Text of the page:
Effective January 4, Stesha Brandon is leaving her position as manager of public relations and events at the University Book Store, Seattle, Wash., where she has worked nearly 10 years. On January 28, she becomes program director at Town Hall Seattle, which, among other endeavors, produces book-related programming with community partners, including University Book Store and Elliott Bay Book Company, and a range of publishers.
Effective January 1, Mark Anderson is joining Insight Editions as marketing director. He has been consulting for the company in marketing and social media. Earlier he was associate sales manager and digital marketing manager at the University of California Press.
Prairie Silence: A Memoir by Melanie Hoffert (Beacon Press).
Monday and Tuesday mornings on the Today Show: Philip Galanes, author of Social Q's: How to Survive the Quirks, Quandaries and Quagmires of Today (Simon & Schuster, $23, 9781451605785).
Monday on CBS This Morning: Alan Light, author of The Holy or the Broken: Leonard Cohen, Jeff Buckley, and the Unlikely Ascent of "Hallelujah" (Atria, $25, 9781451657845).
Monday on CNN's Starting Point: Lorna Byrne, author of A Message of Hope from the Angels (Atria, $18, 9781476700335).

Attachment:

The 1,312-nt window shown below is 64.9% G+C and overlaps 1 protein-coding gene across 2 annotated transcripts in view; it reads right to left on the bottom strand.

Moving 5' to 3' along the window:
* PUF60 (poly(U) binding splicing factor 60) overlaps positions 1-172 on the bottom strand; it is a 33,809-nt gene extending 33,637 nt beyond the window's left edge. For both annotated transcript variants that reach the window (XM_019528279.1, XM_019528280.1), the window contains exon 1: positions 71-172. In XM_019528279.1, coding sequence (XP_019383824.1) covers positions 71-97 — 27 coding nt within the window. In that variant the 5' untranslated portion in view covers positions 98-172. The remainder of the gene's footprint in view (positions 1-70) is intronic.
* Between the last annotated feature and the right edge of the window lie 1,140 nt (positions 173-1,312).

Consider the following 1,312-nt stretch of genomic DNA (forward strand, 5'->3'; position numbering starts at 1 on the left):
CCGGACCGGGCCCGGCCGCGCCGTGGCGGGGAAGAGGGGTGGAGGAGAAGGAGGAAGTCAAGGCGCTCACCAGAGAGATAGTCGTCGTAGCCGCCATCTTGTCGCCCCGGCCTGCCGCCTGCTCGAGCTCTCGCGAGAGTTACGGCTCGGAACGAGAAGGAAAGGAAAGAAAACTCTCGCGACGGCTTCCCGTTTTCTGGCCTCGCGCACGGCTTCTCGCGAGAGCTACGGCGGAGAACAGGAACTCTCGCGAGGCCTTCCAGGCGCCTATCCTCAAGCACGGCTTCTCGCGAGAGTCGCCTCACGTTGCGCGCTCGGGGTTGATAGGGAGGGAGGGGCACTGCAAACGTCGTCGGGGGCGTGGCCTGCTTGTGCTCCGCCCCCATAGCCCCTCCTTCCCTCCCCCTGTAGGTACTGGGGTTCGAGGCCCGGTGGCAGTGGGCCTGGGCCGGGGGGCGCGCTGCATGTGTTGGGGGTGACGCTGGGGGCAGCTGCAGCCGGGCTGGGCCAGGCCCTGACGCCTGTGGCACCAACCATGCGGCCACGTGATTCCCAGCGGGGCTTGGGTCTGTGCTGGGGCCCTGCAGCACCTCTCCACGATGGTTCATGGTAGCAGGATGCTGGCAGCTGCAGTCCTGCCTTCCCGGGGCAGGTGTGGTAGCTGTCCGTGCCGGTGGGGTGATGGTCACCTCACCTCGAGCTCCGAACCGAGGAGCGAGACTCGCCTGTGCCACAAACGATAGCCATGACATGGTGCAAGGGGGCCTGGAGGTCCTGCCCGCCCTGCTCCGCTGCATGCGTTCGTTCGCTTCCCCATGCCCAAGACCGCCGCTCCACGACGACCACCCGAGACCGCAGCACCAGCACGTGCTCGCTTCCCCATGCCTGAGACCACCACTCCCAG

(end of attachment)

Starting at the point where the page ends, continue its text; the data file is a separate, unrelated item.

Next Thursday on NPR's Morning Edition: Simon Garfield, author of On the Map: A Mind-Expanding Exploration of the Way the World Looks (Gotham, $27.50, 9781592407798).
Angelina Jolie is "in final negotiations" with Universal Pictures and Walden Media to direct Unbroken, based on Laura Hillenbrand's Unbroken: A World War II Story of Survival, Resilience and Redemption, Deadline.com reported. The story of Olympian-turned-World War II POW Louis Zamperini has a new script draft by William Nicholson (Gladiator and Les Miserables), who rewrote an earlier draft by Richard LaGravanese.
"I read Laura Hillenbrand's brilliant book, and I was so moved by Louie Zamperini's heroic story, I immediately began to fight for the opportunity to make this film," Jolie said. "Louie is a true hero and a man of immense humanity, faith and courage. I am deeply honored to have the chance to tell his inspiring story."